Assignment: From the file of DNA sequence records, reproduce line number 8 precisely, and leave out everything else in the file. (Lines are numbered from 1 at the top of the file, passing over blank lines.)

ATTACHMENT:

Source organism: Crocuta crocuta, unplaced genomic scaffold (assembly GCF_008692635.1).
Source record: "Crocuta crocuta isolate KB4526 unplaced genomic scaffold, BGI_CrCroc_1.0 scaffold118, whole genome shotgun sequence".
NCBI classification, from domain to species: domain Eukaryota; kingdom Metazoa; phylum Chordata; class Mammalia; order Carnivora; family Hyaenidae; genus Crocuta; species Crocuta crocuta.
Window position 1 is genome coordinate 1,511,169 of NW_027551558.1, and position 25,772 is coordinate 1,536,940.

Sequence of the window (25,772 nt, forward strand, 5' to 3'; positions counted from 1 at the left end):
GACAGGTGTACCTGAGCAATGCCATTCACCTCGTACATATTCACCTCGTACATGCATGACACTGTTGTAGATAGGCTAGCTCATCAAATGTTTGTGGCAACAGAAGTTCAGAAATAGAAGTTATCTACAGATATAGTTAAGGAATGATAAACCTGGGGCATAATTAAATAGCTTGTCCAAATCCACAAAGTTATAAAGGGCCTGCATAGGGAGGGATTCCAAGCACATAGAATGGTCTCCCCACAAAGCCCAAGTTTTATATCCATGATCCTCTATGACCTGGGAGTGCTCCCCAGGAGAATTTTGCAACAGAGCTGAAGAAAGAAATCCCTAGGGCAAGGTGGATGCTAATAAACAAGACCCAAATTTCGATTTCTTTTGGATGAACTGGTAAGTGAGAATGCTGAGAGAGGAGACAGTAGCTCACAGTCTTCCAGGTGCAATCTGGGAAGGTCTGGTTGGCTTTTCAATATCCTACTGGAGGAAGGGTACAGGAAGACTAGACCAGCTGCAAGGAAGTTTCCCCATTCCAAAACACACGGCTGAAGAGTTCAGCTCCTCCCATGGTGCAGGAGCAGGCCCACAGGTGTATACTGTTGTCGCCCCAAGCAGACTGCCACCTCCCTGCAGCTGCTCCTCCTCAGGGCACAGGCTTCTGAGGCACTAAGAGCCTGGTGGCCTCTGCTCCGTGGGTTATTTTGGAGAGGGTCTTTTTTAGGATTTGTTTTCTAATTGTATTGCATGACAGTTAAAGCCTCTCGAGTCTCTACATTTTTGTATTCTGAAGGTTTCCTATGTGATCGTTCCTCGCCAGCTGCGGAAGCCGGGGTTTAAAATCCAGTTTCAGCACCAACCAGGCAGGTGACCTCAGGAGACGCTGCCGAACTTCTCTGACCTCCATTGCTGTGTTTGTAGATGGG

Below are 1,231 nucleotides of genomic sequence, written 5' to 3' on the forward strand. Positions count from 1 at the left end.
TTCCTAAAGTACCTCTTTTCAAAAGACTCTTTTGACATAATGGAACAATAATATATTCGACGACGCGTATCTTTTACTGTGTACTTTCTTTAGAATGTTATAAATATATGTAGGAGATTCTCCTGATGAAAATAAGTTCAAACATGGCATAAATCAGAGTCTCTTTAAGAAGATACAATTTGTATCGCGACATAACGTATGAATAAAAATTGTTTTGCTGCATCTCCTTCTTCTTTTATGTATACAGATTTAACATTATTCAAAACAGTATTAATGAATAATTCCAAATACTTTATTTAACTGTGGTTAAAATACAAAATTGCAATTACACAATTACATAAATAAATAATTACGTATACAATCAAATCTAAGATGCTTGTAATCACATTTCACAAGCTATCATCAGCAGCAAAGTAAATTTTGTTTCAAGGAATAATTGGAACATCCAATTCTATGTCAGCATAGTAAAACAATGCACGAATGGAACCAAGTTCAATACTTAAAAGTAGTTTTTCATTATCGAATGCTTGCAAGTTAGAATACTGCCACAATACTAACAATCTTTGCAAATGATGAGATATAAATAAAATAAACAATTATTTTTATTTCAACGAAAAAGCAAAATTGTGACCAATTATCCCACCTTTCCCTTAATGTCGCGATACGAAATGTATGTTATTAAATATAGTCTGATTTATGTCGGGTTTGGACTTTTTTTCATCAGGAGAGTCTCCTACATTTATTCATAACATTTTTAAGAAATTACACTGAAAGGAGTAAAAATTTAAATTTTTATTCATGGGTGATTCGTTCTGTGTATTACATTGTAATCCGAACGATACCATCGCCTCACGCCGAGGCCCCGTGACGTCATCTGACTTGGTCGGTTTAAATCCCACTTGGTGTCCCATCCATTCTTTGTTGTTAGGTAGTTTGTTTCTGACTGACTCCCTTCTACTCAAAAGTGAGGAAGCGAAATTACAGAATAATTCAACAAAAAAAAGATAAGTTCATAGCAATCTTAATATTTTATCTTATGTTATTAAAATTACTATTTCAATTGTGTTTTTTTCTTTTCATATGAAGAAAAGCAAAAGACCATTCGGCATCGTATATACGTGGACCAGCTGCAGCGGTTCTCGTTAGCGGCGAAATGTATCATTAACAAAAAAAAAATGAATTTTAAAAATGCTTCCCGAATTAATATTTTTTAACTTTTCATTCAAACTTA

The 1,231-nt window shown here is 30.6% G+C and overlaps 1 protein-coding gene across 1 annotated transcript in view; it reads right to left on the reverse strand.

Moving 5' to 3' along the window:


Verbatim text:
TTCCTAAAGTACCTCTTTTCAAAAGACTCTTTTGACATAATGGAACAATAATATATTCGACGACGCGTATCTTTTACTGTGTACTTTCTTTAGAATGTTATAAATATATGTAGGAGATTCTCCTGATGAAAATAAGTTCAAACATGGCATAAATCAGAGTCTCTTTAAGAAGATACAATTTGTATCGCGACATAACGTATGAATAAAAATTGTTTTGCTGCATCTCCTTCTTCTTTTATGTATACAGATTTAACATTATTCAAAACAGTATTAATGAATAATTCCAAATACTTTATTTAACTGTGGTTAAAATACAAAATTGCAATTACACAATTACATAAATAAATAATTACGTATACAATCAAATCTAAGATGCTTGTAATCACATTTCACAAGCTATCATCAGCAGCAAAGTAAATTTTGTTTCAAGGAATAATTGGAACATCCAATTCTATGTCAGCATAGTAAAACAATGCACGAATGGAACCAAGTTCAATACTTAAAAGTAGTTTTTCATTATCGAATGCTTGCAAGTTAGAATACTGCCACAATACTAACAATCTTTGCAAATGATGAGATATAAATAAAATAAACAATTATTTTTATTTCAACGAAAAAGCAAAATTGTGACCAATTATCCCACCTTTCCCTTAATGTCGCGATACGAAATGTATGTTATTAAATATAGTCTGATTTATGTCGGGTTTGGACTTTTTTTCATCAGGAGAGTCTCCTACATTTATTCATAACATTTTTAAGAAATTACACTGAAAGGAGTAAAAATTTAAATTTTTATTCATGGGTGATTCGTTCTGTGTATTACATTGTAATCCGAACGATACCATCGCCTCACGCCGAGGCCCCGTGACGTCATCTGACTTGGTCGGTTTAAATCCCACTTGGTGTCCCATCCATTCTTTGTTGTTAGGTAGTTTGTTTCTGACTGACTCCCTTCTACTCAAAAGTGAGGAAGCGAAATTACAGAATAATTCAACAAAAAAAAGATAAGTTCATAGCAATCTTAATATTTTATCTTATGTTATTAAAATTACTATTTCAATTGTGTTTTTTTCTTTTCATATGAAGAAAAGCAAAAGACCATTCGGCATCGTATATACGTGGACCAGCTGCAGCGGTTCTCGTTAGCGGCGAAATGTATCATTAACAAAAAAAAAATGAATTTTAAAAATGCTTCCCGAATTAATATTTTTTAACTTTTCATTCAAACTTA